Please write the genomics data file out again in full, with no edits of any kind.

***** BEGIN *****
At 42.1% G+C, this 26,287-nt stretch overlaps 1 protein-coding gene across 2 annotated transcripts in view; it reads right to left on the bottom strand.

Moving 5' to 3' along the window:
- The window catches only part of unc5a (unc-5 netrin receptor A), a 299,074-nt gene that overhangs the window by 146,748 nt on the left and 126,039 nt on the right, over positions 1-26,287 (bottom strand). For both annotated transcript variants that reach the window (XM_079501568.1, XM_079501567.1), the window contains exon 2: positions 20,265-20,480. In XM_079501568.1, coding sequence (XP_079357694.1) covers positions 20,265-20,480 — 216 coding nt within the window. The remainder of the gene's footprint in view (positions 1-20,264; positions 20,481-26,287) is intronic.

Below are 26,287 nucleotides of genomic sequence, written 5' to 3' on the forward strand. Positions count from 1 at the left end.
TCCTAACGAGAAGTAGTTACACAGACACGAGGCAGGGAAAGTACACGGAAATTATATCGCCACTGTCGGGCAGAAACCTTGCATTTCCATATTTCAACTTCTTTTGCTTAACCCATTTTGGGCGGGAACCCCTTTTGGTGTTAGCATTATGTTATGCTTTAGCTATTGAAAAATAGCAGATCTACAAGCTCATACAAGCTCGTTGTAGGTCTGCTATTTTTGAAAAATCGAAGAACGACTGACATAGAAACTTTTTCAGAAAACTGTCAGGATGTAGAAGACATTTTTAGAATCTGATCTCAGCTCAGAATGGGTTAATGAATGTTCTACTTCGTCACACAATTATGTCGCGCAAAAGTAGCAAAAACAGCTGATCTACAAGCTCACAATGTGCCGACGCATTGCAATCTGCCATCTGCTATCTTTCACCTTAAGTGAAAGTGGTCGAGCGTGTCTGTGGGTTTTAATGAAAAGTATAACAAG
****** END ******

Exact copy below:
At 42.1% G+C, this 26,287-nt stretch overlaps 1 protein-coding gene across 2 annotated transcripts in view; it reads right to left on the bottom strand.

Moving 5' to 3' along the window:
- The window catches only part of unc5a (unc-5 netrin receptor A), a 299,074-nt gene that overhangs the window by 146,748 nt on the left and 126,039 nt on the right, over positions 1-26,287 (bottom strand). For both annotated transcript variants that reach the window (XM_079501568.1, XM_079501567.1), the window contains exon 2: positions 20,265-20,480. In XM_079501568.1, coding sequence (XP_079357694.1) covers positions 20,265-20,480 — 216 coding nt within the window. The remainder of the gene's footprint in view (positions 1-20,264; positions 20,481-26,287) is intronic.

Below are 26,287 nucleotides of genomic sequence, written 5' to 3' on the forward strand. Positions count from 1 at the left end.
TCCTAACGAGAAGTAGTTACACAGACACGAGGCAGGGAAAGTACACGGAAATTATATCGCCACTGTCGGGCAGAAACCTTGCATTTCCATATTTCAACTTCTTTTGCTTAACCCATTTTGGGCGGGAACCCCTTTTGGTGTTAGCATTATGTTATGCTTTAGCTATTGAAAAATAGCAGATCTACAAGCTCATACAAGCTCGTTGTAGGTCTGCTATTTTTGAAAAATCGAAGAACGACTGACATAGAAACTTTTTCAGAAAACTGTCAGGATGTAGAAGACATTTTTAGAATCTGATCTCAGCTCAGAATGGGTTAATGAATGTTCTACTTCGTCACACAATTATGTCGCGCAAAAGTAGCAAAAACAGCTGATCTACAAGCTCACAATGTGCCGACGCATTGCAATCTGCCATCTGCTATCTTTCACCTTAAGTGAAAGTGGTCGAGCGTGTCTGTGGGTTTTAATGAAAAGTATAACAAG